Image: Scott Bauer, ARS.USDA
Piglets Inherit Genetic Modification
Canada has approved limited production of animals dubbed "enviropigs™," a genetically modified breed of pigs producing up to 65% less phosphorous in pig poo and urine. The pigs pass the genetic modification along to their young, as well.
The very idea that a genetically modified animal rates the moniker "enviro-" points to the severity of the issue addressed by the science behind these pigs. Phosphorous is a fertilizer. Phosphorous in animal and human wastes runs off or discharges to surface waters, where it spurs large algal blooms. The algae use up the oxygen in the water, leaving behind a "dead zone," an area of lake, river, or ocean where nothing can live due to the hypoxic conditions.
How does the enviropig work (image in extended)? And does the dead zone problem justify permitting production of these "franken-pigs"?
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The genetic modification used by scientists at the University of Guelph, Ontario involves an enzyme known as phytase. Phosphorous plays an essential role in the growth of bones, construction of DNA and RNA, and in regulating cell and organ processes. But most of the phosphorous in a grain-based diet are bound up as organic complexes which pigs cannot digest. Supplementing pig diets with phytase, itself produced from genetically modified fungi Aspergillus Niger, has been advocated as an environmental protection measure.
Image: Enviropig™, University of Guelph, Ontario
Scientists spent over a decade searching for the genetic secret to digestion of organic phosphorous. They found the genes in the DNA of Escherichia Coli bacteria. In order to ensure the segment of DNA could function in mammals, scientists paired the E. coli DNA with a DNA promotor from mice. The promotor takes care that the bacterial DNA is transcribed. In fact, early tests showed that the genetic modification not only enables pigs to produce phytase in their saliva, but the ability is inherited. Pigs in the eighth generation still have the gene, which has been transmitted unaltered to successive piglets.
Unlike some genetically modified strains, which are engineered or contractually designed so that farmers much purchase expensive new stocks every season, enviropiglets inherit the genetic advantage. Additionally, the cost of raising pigs is reduced because farmers do not need to supplement pig diets with phosphorous nor with commercially manufactured phytase. Waste treatment costs, to manage the phosphorous in manure, can also be saved.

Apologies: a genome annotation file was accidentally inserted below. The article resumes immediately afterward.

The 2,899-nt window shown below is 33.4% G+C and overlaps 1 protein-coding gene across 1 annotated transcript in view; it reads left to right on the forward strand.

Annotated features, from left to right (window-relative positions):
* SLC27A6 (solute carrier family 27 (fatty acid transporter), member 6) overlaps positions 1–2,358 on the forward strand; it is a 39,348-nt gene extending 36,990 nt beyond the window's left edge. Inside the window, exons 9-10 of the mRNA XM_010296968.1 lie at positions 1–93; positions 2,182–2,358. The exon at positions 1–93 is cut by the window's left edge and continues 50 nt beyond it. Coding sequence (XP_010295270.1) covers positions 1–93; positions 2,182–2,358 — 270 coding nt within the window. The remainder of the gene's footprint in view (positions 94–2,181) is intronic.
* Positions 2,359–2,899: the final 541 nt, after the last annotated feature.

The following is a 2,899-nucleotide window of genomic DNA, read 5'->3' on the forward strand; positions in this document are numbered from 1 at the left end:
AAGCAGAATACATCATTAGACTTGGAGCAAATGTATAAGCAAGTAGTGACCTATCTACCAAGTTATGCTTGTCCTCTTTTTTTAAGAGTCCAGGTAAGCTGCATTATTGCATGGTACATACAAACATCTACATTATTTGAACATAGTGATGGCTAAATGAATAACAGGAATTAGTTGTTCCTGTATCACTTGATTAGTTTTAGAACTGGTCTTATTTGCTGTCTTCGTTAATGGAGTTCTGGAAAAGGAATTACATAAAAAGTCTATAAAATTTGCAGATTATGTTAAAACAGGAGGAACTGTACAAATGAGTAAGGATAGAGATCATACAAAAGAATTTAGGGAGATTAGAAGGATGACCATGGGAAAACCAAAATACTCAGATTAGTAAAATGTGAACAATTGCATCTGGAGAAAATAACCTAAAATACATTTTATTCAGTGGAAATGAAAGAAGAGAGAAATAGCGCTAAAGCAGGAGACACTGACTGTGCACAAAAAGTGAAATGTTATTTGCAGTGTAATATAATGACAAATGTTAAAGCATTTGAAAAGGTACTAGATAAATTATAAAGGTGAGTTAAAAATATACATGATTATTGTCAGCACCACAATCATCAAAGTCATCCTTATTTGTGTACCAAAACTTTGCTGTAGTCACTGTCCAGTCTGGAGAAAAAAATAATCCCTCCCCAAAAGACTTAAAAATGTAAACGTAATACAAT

Canada has approved only limited production of the Enviropigs, in controlled research environments. It will be years before meat from genetically engineered pigs could be available for human consumption. "This will be probably the most significant transgenic food to be approved. We're in new territory," Steven Liss, a spokesperson for the project, told National Geographic.
Are genetically modified pigs another "franken-food" risk that we need to fear? Certainly, management of the unintended consequences is an essential part of such science. Because phosphorous is a natural and essential mineral, the potential risks are less scary than some projected genes-run-amok scenarios. And given that phytase supplements rely today on genetic engineering, this step is a matter of scale, rather than principle. In the face of the potential damage dead zones cause in our eco-systems, no solution can be discarded without investigation.
More on Pigs and Dead Zones:
8 Worst Man-made Environmental Disasters of All Time
Dead Pigs: Scientists' Latest Tool in Understanding Ocean Dead Zones
America's 10 Most Endangered Rivers Of 2009
Watergoat Stormwater Debris Boom Eats Trash Out of Storm Drains